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HomeNewsMystery surrounds Nunhead man who left entire legacy to small charity

Mystery surrounds Nunhead man who left entire legacy to small charity

A mystery surrounds the identity of a Nunhead man who left his entire legacy to a small Catholic charity.

The Latin Mass Society is desperately searching for anyone who knew John Edward Arnell, who is believed to have lived in St Asaph’s Court, St Asaph’s Road before he died in May 2017.

The News understands Mr Arnell was once a member of the Latin Mass Society, but the charity was taken aback by the size of the generous donation – the largest sum it has ever received – because he had not been involved with the organisation for several years.

The charity have said the figure was in excess of half a million pounds.

Stephen Moseling, the charity’s general manager, told the News he was trying to track down anyone who knew Mr Arnell to attend a requiem mass to be organised in his honour this summer.

“In 50 years, we’ve never received anything this large; we’re only a small charity,” he said.

“I’d like to be able to find friends or family of John so they can attend his requiem mass,” Mr Moseling continued. “The council handled his death, and they were only able to find one very distant relative, who has remained uninvolved.”

There is a record of a John Edward Arnell serving in the Royal Air Force in 1950. This would match up with the dates he was alive, yet there is no evidence he is the same man.

Mr Arnell was born on July 8, 1933 in Chichester, which would have made him seventeen when he was serving in the RAF, if the records refer to the same John Arnell.

The Latin Mass Society was contacted initially in December of 2017 about the legacy.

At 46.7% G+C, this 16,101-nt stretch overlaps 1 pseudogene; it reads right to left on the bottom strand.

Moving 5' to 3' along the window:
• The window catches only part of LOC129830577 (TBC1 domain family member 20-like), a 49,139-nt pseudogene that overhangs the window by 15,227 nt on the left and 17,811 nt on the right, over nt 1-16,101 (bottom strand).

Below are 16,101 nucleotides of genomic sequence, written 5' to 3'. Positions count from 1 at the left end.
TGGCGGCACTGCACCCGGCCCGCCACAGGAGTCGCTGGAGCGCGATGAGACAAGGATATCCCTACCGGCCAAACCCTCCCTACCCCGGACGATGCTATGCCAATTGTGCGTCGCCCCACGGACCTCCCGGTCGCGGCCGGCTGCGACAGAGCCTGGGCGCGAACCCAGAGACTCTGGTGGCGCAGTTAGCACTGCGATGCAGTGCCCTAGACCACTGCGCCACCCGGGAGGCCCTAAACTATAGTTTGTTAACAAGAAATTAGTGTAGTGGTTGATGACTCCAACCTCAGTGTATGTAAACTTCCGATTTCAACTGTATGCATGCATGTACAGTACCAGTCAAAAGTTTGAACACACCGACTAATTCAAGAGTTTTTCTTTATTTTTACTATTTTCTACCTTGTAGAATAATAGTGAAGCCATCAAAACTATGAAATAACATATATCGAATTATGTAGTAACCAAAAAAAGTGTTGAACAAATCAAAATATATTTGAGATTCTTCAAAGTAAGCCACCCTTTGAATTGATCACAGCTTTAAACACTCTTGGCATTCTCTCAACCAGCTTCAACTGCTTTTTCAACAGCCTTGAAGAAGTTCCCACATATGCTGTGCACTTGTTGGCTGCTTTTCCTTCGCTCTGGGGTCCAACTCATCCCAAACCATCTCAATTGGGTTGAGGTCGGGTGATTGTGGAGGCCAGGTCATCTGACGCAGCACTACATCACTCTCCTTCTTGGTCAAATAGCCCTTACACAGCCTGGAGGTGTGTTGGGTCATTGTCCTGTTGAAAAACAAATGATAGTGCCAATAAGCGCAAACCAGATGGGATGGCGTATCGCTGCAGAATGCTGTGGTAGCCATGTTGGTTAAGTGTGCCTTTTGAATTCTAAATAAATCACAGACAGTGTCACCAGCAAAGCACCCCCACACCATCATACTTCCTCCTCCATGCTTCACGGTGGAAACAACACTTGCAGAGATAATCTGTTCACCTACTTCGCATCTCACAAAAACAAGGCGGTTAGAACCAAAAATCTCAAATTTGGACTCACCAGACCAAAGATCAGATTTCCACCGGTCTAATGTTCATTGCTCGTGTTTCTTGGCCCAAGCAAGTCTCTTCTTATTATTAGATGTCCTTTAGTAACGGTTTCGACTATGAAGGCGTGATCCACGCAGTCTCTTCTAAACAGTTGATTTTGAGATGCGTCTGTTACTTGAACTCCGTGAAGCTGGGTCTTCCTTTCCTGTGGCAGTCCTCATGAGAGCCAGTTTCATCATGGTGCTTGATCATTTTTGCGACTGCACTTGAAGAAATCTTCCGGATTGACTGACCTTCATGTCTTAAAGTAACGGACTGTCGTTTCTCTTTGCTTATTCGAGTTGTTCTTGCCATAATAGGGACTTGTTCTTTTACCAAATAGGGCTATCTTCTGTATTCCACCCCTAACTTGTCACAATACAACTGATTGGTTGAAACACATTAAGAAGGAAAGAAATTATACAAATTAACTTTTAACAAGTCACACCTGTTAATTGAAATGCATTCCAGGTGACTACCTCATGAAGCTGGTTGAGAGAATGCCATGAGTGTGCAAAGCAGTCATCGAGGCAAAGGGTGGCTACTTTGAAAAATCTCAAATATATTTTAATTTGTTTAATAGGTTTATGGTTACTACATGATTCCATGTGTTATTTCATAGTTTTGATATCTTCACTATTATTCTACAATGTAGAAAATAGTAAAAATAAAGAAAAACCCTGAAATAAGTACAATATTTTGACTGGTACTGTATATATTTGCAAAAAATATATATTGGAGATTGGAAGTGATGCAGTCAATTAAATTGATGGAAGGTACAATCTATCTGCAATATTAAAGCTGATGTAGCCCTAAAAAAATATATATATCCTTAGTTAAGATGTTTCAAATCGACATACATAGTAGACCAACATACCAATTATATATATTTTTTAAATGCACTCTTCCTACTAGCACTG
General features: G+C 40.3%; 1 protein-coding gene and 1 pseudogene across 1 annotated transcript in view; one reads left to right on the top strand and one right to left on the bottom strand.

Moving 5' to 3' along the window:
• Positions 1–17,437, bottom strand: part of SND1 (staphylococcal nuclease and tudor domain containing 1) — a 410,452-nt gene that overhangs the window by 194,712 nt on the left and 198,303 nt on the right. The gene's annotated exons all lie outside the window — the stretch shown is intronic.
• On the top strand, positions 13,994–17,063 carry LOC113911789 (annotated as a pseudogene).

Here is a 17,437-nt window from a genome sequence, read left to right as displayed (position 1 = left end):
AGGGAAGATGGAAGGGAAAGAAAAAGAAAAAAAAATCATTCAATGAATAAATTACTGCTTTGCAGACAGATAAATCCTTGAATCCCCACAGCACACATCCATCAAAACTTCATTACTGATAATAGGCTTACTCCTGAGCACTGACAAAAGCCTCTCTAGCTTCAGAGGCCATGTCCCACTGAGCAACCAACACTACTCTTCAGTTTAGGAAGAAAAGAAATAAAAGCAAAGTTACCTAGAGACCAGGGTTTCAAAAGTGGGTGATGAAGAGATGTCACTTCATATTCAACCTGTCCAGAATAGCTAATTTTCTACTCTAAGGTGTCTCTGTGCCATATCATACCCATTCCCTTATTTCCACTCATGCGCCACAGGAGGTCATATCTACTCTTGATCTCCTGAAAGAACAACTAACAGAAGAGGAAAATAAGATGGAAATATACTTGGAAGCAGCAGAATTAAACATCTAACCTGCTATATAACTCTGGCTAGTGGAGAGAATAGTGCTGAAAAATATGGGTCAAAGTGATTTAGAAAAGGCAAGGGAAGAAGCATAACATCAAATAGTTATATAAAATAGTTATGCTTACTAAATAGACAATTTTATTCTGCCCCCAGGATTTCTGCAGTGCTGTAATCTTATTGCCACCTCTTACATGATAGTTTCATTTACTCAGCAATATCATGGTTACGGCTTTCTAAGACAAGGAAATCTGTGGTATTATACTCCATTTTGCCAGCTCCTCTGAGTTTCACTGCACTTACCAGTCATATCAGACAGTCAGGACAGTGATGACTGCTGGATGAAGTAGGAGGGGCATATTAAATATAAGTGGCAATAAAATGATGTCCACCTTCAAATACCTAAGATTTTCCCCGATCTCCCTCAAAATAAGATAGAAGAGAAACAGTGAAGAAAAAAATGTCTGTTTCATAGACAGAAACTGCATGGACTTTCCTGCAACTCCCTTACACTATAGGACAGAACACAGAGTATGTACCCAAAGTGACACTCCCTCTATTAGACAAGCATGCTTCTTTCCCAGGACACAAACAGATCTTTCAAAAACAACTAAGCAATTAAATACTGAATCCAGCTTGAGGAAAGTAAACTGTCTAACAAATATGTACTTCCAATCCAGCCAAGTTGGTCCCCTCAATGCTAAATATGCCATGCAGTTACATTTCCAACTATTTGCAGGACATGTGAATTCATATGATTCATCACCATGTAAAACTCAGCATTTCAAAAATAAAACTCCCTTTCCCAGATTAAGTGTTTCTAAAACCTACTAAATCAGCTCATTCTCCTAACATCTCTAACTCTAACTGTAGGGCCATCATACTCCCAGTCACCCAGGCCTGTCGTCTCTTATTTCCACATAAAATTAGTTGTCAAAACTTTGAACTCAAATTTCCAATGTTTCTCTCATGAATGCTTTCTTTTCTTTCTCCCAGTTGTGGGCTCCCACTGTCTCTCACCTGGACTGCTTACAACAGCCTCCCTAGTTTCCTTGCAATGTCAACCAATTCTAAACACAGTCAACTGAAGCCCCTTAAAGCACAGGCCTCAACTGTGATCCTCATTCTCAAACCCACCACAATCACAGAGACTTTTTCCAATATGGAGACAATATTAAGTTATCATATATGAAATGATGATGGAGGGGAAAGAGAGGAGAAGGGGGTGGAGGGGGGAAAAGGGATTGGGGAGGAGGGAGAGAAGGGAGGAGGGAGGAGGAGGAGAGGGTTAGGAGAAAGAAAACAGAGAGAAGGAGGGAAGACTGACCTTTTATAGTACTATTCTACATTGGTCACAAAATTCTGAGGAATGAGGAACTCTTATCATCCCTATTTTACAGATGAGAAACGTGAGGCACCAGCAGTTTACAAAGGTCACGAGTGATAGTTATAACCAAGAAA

However, proceedings did not move quickly enough, and Arnell’s body was cremated in January of 2018.

His ashes were scattered at the crematorium, although it is preferred for a Catholic to be buried.

The possessions of Arnell’s flat were sold off, meaning that there are no clues left about his identity or who might have known him.

Mr Moseling contacted local Catholic churches and social services in Southwark, wrote a piece in the monthly publication of the Latin Mass Society, and sent letters to the residents in Arnell’s old block of flats: all to no avail.

The Latin Mass Society is planning to hold Mr Arnell’s requiem mass in July or August, which would be an opportunity for his friends and family to celebrate his life and pray for his repose.

“I don’t want to say Southwark News is my last resort,” Mr Moseling said. “But all Catholics deserve a proper Christian funeral. He should be able to have someone there to pray for him.”

Catholic funerals consist of a requiem mass, where it is important for the body of the deceased to be present.

The Latin Mass Society is an association dedicated to the promotion of the traditional Latin liturgy.

“Leaving the legacy he did, John Arnell has allowed us to continue the work that we do,” Mr Moseling said. “He was clearly passionate about continuing traditional Latin services and the heritage of the Latin language.”

The charity has purchased a new set of black mass vestments in Mr Arnell’s memory, and they are to be used for the first time in his requiem.

If you have any details or think you might know John Edward Arnell, please contact Southwark News or The Latin Mass Society.

Southwark News, 020 7231 5258 or

The Latin Mass Society, 020 7404 7284,


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